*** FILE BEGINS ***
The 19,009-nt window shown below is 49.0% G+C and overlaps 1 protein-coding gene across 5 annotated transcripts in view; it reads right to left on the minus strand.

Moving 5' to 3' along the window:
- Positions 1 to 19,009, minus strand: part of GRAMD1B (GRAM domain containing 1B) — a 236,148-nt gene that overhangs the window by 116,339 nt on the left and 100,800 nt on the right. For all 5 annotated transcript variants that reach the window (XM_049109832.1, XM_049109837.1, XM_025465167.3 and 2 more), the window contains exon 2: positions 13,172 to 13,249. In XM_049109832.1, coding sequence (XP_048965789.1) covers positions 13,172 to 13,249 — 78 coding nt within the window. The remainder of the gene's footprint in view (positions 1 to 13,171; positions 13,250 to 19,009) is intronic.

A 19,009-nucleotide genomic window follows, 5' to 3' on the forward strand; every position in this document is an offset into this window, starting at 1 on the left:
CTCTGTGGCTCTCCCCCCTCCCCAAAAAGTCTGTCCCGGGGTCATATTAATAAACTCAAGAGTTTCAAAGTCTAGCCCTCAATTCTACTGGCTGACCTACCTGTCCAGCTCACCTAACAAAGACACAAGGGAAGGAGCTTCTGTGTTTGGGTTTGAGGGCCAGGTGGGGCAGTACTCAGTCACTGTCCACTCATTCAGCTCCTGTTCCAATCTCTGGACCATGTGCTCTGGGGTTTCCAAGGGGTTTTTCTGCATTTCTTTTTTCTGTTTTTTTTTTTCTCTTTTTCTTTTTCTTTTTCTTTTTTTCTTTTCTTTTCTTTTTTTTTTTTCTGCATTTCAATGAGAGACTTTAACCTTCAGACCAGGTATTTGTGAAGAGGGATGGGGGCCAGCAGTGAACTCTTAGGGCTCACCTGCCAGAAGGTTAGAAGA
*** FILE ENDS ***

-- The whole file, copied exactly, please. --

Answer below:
The 19,009-nt window shown below is 49.0% G+C and overlaps 1 protein-coding gene across 5 annotated transcripts in view; it reads right to left on the minus strand.

Moving 5' to 3' along the window:
- Positions 1 to 19,009, minus strand: part of GRAMD1B (GRAM domain containing 1B) — a 236,148-nt gene that overhangs the window by 116,339 nt on the left and 100,800 nt on the right. For all 5 annotated transcript variants that reach the window (XM_049109832.1, XM_049109837.1, XM_025465167.3 and 2 more), the window contains exon 2: positions 13,172 to 13,249. In XM_049109832.1, coding sequence (XP_048965789.1) covers positions 13,172 to 13,249 — 78 coding nt within the window. The remainder of the gene's footprint in view (positions 1 to 13,171; positions 13,250 to 19,009) is intronic.

A 19,009-nucleotide genomic window follows, 5' to 3' on the forward strand; every position in this document is an offset into this window, starting at 1 on the left:
CTCTGTGGCTCTCCCCCCTCCCCAAAAAGTCTGTCCCGGGGTCATATTAATAAACTCAAGAGTTTCAAAGTCTAGCCCTCAATTCTACTGGCTGACCTACCTGTCCAGCTCACCTAACAAAGACACAAGGGAAGGAGCTTCTGTGTTTGGGTTTGAGGGCCAGGTGGGGCAGTACTCAGTCACTGTCCACTCATTCAGCTCCTGTTCCAATCTCTGGACCATGTGCTCTGGGGTTTCCAAGGGGTTTTTCTGCATTTCTTTTTTCTGTTTTTTTTTTTCTCTTTTTCTTTTTCTTTTTCTTTTTTTCTTTTCTTTTCTTTTTTTTTTTTCTGCATTTCAATGAGAGACTTTAACCTTCAGACCAGGTATTTGTGAAGAGGGATGGGGGCCAGCAGTGAACTCTTAGGGCTCACCTGCCAGAAGGTTAGAAGA